Anyway, while I really enjoyed the film version, I found I didn\’t like reading Millions very much. I kept loosing interest. There were, I can count, three scenes that made me laugh. The Subbuteo game (p. 70), the loaves and fishes miracle (p. 175) and the way cars are named (p. 214). (Go find the book just to read those three passages!) Sadly, three laughs isn\’t enough to make me like the book. I\’d recommend watching the film instead. It\’s much funnier and gets the same point across about the relative value of money.

Rating: 2/5                    247 pages, 2004

by Jerry Spinelli

The story of a boy who was a loser. To his peers, but not to himself. He was clumsy, socially awkward, always making mistakes- teased, ignored, very unpopular. All the way through grade school he continued oblivious of his poor social standing among his peers. He was happy, friendly, and tried to do good. What others thought of him didn\’t alter how he felt inside. I wasn\’t sure if I should feel sorry for the kid for being so disliked, or admire him for being so good-hearted. In the end I felt rather unmoved. Nothing much actually happens in Loser, except to unfold day after day in the life of a decent kid who tries hard, always fails, and yet still believes in himself. Sadly, it wasn\’t nearly as memorable as the other Spinelli books I\’ve read like Stargirl or Wringer.

Rating: 2/5               218 pages, 2002

Win Three Free Books!

Any Grisham fans out there? This week\’s giveaway is a chance to win three John Grisham novels (used paperbacks, but in good shape!)- your choice of The Pelican Brief, The Firm or A Time to Kill. You can enter to win one, two or all of these titles- just leave a comment and let me know which ones you want! Random names will be chosen until all the books have a new home. The contest closes and names are drawn on tuesday July 1st.

Sorry, due to postal cost this contest is open to US and Canadian residents only.

by Cameron Dokey

This is a wonderful retelling of the Sleeping Beauty story. It unfolds the life of the princess Aurore, growing up well aware of what is supposed to happen on her sixteenth birthday, living under the constrictions of the curse and her parents\’ attempts to protect her from it. She tries to make the best of it, in spite of being forbidden ordinary things like using a knife at the dinner table or doing embroidery. Luckily her cousin introduces her to the great outdoors, so when odd and frightful things start to happen in her kingdom (as a result of her curse, it appears) she sets her eyes on the broader horizon, takes matters into her own hands, and determines to change her fate. Of course things don\’t turn out exactly as expected, but that\’s what makes Beauty Sleep fun to read. The characters are really human, the princess is full of life and spirit, and the story has quite a few twists. I really enjoyed it, and only wish it had been longer and a bit more fleshed-out.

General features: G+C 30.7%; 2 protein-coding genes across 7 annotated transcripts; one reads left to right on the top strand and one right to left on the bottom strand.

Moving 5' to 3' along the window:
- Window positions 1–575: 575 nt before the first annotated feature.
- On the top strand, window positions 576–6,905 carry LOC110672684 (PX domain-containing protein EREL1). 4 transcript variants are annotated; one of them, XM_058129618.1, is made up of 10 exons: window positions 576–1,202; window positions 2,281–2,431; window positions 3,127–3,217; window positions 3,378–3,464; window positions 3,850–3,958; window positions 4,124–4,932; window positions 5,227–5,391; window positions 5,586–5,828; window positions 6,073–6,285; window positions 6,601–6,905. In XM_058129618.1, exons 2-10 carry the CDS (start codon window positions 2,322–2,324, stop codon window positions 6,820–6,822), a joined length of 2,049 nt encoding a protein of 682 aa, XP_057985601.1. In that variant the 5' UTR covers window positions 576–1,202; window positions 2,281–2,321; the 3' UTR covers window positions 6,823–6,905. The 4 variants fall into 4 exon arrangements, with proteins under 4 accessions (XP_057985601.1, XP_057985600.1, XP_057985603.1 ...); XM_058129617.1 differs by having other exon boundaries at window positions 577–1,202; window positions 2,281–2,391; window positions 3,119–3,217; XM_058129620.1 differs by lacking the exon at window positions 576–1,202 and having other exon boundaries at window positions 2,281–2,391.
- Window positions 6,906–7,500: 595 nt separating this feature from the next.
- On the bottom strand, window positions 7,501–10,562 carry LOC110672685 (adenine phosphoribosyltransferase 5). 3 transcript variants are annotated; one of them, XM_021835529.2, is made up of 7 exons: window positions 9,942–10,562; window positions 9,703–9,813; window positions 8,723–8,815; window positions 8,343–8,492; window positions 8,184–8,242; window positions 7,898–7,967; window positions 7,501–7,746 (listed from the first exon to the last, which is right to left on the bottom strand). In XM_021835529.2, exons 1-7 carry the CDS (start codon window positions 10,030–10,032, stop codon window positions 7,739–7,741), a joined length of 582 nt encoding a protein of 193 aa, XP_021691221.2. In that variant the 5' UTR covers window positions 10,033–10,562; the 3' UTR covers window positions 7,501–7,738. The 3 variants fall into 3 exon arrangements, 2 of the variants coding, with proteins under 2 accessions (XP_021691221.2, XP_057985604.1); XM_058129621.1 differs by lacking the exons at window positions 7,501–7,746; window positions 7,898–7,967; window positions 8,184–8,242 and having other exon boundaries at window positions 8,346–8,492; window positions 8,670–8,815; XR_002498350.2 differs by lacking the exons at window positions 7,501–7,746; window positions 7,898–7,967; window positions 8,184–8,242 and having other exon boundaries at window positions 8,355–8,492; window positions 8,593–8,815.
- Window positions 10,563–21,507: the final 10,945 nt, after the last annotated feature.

Rating: 3/5              186 pages, 2002

A Practical Guide for Easier Toilet Training
by Katie van Pelt

This was the last book I read on toilet training, but I think if it had been the first I would have had an easier time! It\’s short, simple, and very practical. It doesn\’t go into a lot of detail, but explains fairly clearly how to transition your child out of diapers and on to using the toilet beginning at one year old and ending when they\’re two. Potty Training Your Baby states that teaching earlier is easier, because by the time your child reaches the \”terrible twos\” and is asserting independence by wanting to do the opposite of everything you ask them (at least, that\’s how it felt to me), toilet use will already be a habit. Van Pelt breaks down the process into three major steps: teaching your child to recognize the need to go, where to go, and control of their body functions.

The book also discusses things like how to choose a child potty, teaching an older child, and dealing with setbacks. Especially useful, I thought, was the idea of letting your child occasionally go somewhere acceptable other than the potty (like peeing in the grass, or in a plastic cup) so that if you happen to be far from a bathroom someday, your child won\’t panic and refuse the alternative! There\’s strong emphasis on attitude, and here I think the author takes it a bit too far. I agree with the need to keep a relaxed and calm attitude, and not tease a child about body functions, but she says you shouldn\’t have your child wash their hands after every time, only when they\’ve actually got something on their hands, so they don\’t get the \”unhealthy\” idea their body is dirty and acquire a \”negative self-image\”. Personally, I think it\’s better to instill in a child the habit of always washing hands after using the bathroom, and is quite possible to do so without making them feel their body is \”dirty\”. My toddler loves washing her hands, playing with the soap and water, and will do so many times a day even when it\’s not necessary or required!

Rating: 3/5                 119 pages, 1996

by Penny Warner and Paula Kelly

This was another potty training book I read when going through that stage with my daughter. It is written by a child development specialist and a pediatrician, and outlines conventional methods, based on the latest research. Brief, easy to read, yet very informative. Describes \”signs\” that indicate your child is ready, and several different approaches to toilet training, according to how old the child is or their temperament. Most of the emphasis is on keeping the whole affair stress-free, which is good- although I\’m not sure I agree that a bad potty-training experience can traumatize a child for life… Since my daughter was older than the babes Infant Potty Training was written for, I found a some of the ideas in Toilet Training without Tears or Trauma more useful for her age, and ended up applying a combination of the two different methods. Particularly effective, I remember, was putting a star-chart on her wall (when she was crazy about stickers). This book was pretty much strictly informative for me. The anecdotes from Infant Potty Training were much more interesting and memorable.

Rating: 3/5                   114 pages, 2003

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All books reviewed on this site are owned by me, or borrowed from the public library. Exceptions are a very occasional review copy sent to me by a publisher or author, as noted. Receiving a book does not influence my opinion or evaluation of it